Pharmacies report that are hand sanitizers are “essentially gone,” with the situation not entirely different from a drug shortage in that it’s also difficult to obtain products from wholesalers amid the coronavirus scare.
As the number of novel coronavirus (COVID-19) cases continues to rise in the United States, community pharmacists and retailers are struggling to keep products such as hand sanitizers on the shelves.
According to CDC estimates earlier this week, there are now more than 400 confirmed cases and 19 deaths across the United States.1 Washington, California, and New York have the most reported cases, with between 101 and 200 per state.1 Globally, the number of infections has reached more than 113,000 with over 4000 deaths according to the World Health Organization (WHO).2
Frequent hand-washing is still the key recommendation to prevent the spread of the virus, according to the CDC.3 The concerns over clean hands has resulted in increased sales of hand sanitizers, and now pharmacists are reporting that they’re struggling to keep the products in supply.
Troy Trygstad, PharmD, MBA, PhD, vice president of pharmacy programs for Community Care of North Carolina, said hand sanitizers are “essentially gone.” Trygstad added that it is not entirely different from a drug shortage, in that it’s also difficult to obtain products from wholesalers.
Trygstad pointed out that in addition to the inability to provide hand sanitizers, pharmacists are concerned about the potential to transmit the virus to and from the pharmacy staff.
“Keep in mind though that the sink is generally in the back at the pharmacy and the staff have access to it,” Trygstad said in an email to Pharmacy Times. He concluded that not only should the public focus on washing their hands, but pharmacists should ensure the staff are also washing their hands regularly for their own protection and for the protection of patients.
In an effort to solve the shortages, New York State has announced that it will begin producing up to 100,000 gallons of hand sanitizers each week, which will be made available for free to residents.4 Distribution of the sanitizers will be prioritized by the most affected and high-risk communities, according to a press release.4
As of Monday, New York State has 142 confirmed cases.4
In a press conference on Monday, New York Governor Andrew Cuomo (D) announced that the New York State-produced hand sanitizer will be 75% alcohol—well above the 60% alcohol recommendation by the WHO and CDC.4
Cuomo added that the sanitizer will be distributed to New Rochelle, which he called a “hotspot” of COVID-19 cases.4 State officials have created a 1-mile “containment area” around the New York City suburb, where large gathering places such as schools and community centers will be closed for 2 weeks beginning on Thursday.5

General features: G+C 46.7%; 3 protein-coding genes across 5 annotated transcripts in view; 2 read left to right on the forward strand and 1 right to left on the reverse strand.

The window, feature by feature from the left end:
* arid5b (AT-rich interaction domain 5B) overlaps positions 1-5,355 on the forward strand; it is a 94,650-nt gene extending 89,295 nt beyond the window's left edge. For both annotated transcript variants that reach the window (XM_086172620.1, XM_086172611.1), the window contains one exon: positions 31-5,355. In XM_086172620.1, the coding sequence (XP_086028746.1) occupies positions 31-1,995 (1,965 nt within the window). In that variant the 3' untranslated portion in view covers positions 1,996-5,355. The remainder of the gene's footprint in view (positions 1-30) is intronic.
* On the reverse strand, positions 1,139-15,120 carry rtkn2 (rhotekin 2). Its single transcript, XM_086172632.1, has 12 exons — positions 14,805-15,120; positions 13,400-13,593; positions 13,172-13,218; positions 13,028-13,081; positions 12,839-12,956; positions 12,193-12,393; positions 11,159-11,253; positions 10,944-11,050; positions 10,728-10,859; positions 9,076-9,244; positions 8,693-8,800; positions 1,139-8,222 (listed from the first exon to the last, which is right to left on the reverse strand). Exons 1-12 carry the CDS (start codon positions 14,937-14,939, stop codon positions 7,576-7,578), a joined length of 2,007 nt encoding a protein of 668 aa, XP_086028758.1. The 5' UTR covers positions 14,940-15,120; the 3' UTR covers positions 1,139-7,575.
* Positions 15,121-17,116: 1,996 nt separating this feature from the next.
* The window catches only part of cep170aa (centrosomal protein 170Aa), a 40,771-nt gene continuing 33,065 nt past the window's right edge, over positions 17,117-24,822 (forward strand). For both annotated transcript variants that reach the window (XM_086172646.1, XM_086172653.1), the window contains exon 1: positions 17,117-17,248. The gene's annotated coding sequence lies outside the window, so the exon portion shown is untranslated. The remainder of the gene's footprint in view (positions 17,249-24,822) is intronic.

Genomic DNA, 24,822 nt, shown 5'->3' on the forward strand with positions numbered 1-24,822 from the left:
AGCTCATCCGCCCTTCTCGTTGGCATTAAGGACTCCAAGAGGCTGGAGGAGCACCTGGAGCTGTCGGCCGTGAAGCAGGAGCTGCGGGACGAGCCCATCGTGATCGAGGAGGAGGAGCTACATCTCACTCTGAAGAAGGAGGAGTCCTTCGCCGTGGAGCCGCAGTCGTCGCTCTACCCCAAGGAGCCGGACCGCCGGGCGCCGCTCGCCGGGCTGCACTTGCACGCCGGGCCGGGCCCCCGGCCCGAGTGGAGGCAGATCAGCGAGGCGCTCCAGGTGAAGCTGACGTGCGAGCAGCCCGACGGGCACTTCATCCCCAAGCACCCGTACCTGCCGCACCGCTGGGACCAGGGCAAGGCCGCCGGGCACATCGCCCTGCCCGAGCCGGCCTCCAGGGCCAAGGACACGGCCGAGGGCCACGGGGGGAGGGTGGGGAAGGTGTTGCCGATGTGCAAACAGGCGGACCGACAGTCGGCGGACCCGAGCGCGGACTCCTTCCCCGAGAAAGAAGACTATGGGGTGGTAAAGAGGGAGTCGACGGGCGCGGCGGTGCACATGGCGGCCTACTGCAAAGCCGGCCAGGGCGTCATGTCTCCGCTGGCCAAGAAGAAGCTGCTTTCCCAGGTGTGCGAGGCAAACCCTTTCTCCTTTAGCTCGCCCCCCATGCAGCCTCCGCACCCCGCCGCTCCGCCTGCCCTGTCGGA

Cuomo also announced a paid sick leave bill to specifically protect those who stay home from work as a result of COVID-19 quarantines.4
“I think it’s especially important that if [the] government is ordering a quarantine, even a voluntary quarantine, that places a personal hardship on a person,” Cuomo said. “That person should get paid, and we’re going to be sending up a bill to the legislature.”4
Cuomo concluded the press conference by emphasizing that the public should not panic. The citizens at the highest risk—those 60 years of age and older, those with a compromised immune system, or anyone with an underlying illness—should adjust their social interactions and stay home as much as possible, Cuomo said. Others, however, should remain calm and ensure basic hygiene such as hand-washing and coughing etiquette.4
“The fear and the hysteria [are] outpacing the reality of the situation, but the reality of the situation is people in that target group should be careful, so let’s be realistic on the overall hysteria and hype that we’re now living through,” Cuomo said.4
Experts are continuing to focus on reducing the spread of the illness, though some studies have suggested that the number of cases could be much higher than current estimates.
According to a recently published study by Cedars-Sinai, more than 9000 people in the United States may have been infected by March 1, 2020.5 According to a press statement on the study, the researchers used “very conservative” methods to estimate the number of cases.5
The study authors modeled COVID-19 cases that were imported directly to the United States from Wuhan, China, prior to January 23, 2020, when Chinese authorities locked down the city. They then calculated the scale in the United States based on air traffic data, totals of confirmed cases released by the CDC, and transmission dynamics as estimated from previous research.5
Based on their data, the researchers estimated the total number of infections in the United States to be between 1043 and 9484. The first figure assumed that current preventive procedures, such as quarantines and screening international travelers at airports, had reduced as much as 25% of the transmissibility in unidentified cases. The second figure assumed no intervention procedures.5
The authors urged continued mitigation efforts, including “social distancing,” personal hygiene, and restricting large-scale gatherings.5
“Our model suggests that even moderately effective population interventions to reduce transmission can have a profound impact on the scale of the epidemic,” said Dermot P. McGovern, MD, PhD, a senior author of the study, in a statement. “This finding supports the role of public health interventions in controlling the disease.”5